© Ellen Kooi

David Wojnarowicz: Untitled (burning boy), 1984
acrylic and map collage on mannequin, 51 x 22 x 26 inches

Big City Fall

Oscar Oiwa
, Carolee Schneeman, David Wojnarowicz, Martin Wong

Suddenly summoned to witness something great and horrendous, we keep fighting not to reduce it to our own smallness. From the viewpoint of a tenth-floor apartment in Brooklyn Heights, where I happened to be visiting some kin, the destruction of the World Trade Center twin towers had the false intimacy of television, on a day of perfect reception. (John Updike, The New Yorker, Sept 24, 2001)

Ford to City: Drop Dead (Daily News headline 1975)

Recently I was watching the Edo Bertoglio and Glenn O'Brien film "Downtown81". The film stars the artist Jean Michel Basquiat, and for its entirety he ambles through the Lower East Side from loft to club and back again. One scene in particular struck me and this is why I refer to it in this press release for the upcoming PPOW exhibition "Big City Fall". In the scene, Basquiat is walking down Clinton Street on the other side of Delancey. The background that encompasses him looks bombed out, like it could be 80's Beirut or present day Kabul. A lone brown brick tenement building stands next to an empty lot strewn with bricks and rubble, and the sky is bright blue but it may as well be ominous red. The scene behind Basquiat is the exact location of Martin Wong's painting "Sweet Oblivion". Early in his career, Wong often referred to himself as "the human instamatic," even creating a few paintings with that tag as a calling card. "Sweet Oblivion" is one of his paintings that now stand in as a record of the neglected city several years after the fiscal crisis of '75 and the blackout of '77. Viewing the painting now, post 9/11, it recalls the title of a David Wojnarowicz essay "In the Shadow of the American Dream, Someday this will all be Picturesque Ruins". In the Wojnarowicz essay, as well as in the installation in this exhibition, erected for the first time since the mid-eighties, his concern lay within the dying culture of America. Whereas Wong's painting reflects the urban blight of the area, Wojnarowicz' cityscape foreshadows his mortality. He later writes, "When I was told that I'd contracted this virus it didn't take me long to realize that I'd contracted a diseased society as well."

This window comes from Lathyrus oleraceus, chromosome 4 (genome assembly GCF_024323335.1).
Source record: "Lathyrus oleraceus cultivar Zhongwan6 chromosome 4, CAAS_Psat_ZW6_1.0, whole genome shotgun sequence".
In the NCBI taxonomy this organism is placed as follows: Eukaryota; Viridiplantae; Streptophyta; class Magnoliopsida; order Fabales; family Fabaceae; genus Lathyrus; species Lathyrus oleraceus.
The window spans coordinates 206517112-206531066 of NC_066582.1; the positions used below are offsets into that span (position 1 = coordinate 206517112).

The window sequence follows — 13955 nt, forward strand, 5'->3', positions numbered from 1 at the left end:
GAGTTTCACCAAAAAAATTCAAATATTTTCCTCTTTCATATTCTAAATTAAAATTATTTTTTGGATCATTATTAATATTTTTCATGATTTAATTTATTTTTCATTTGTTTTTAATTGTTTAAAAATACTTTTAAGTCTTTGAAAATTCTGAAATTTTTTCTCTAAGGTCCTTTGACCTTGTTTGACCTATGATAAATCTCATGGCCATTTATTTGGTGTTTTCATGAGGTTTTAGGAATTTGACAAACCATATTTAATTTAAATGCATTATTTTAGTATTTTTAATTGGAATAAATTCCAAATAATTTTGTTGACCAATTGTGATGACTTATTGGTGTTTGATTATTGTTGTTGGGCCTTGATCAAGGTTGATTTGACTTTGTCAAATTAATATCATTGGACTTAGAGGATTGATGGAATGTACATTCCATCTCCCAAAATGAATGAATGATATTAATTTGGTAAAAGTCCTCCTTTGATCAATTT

Both the eighties and the time directly after the terrorist attacks were extraordinarily trying moments for the city, but I couldn't help pondering how different viewing a destroyed urban center felt in 9/11's wake. In other words, when a big city falls, whether it is in the form of a sci-fi movie, dilapidation from urban flight, war footage, or terrorism, how do we sympathize with it? Oscar Oiwa's 2006 painting "Divina Comedia" depicts a drive from the hills outside of São Paolo through the slums of the city to the beach. Oiwa replaces the Brazilian city slums with that of the raw skeletal remnants of the World Trade Center. The slums, like Basquiat's ghetto, have disappeared in favor of ground zero. In contrast to Oiwa's slum, Carolee Schneemann's "Terminal Velocity" is an abstracted record of the actual terrorist attack and like that of her works "Vietflakes" and "Souvenir of Lebanon," Schneemann magnifies an already published event. "Terminal Velocity" rapidly and repeatedly plunges us down the slick metal of the two towers. By enlarging the photographs, like that of Antonioni's "Blow Up", there is an attempt to touch the victim, reveal a hidden truth, and seek justice.

Organized by Jason Murison

Exhibition: November 30 - December 23, 2006
Gallery hours: Tues-Sat 10 am - 6 pm

555 W 25th Street
(between 10th and 11th Avenues)
USA-New York, NY 10001
Telephone +1 212 647-1044
Fax +1 212 647-1043
Email info@ppowgallery.com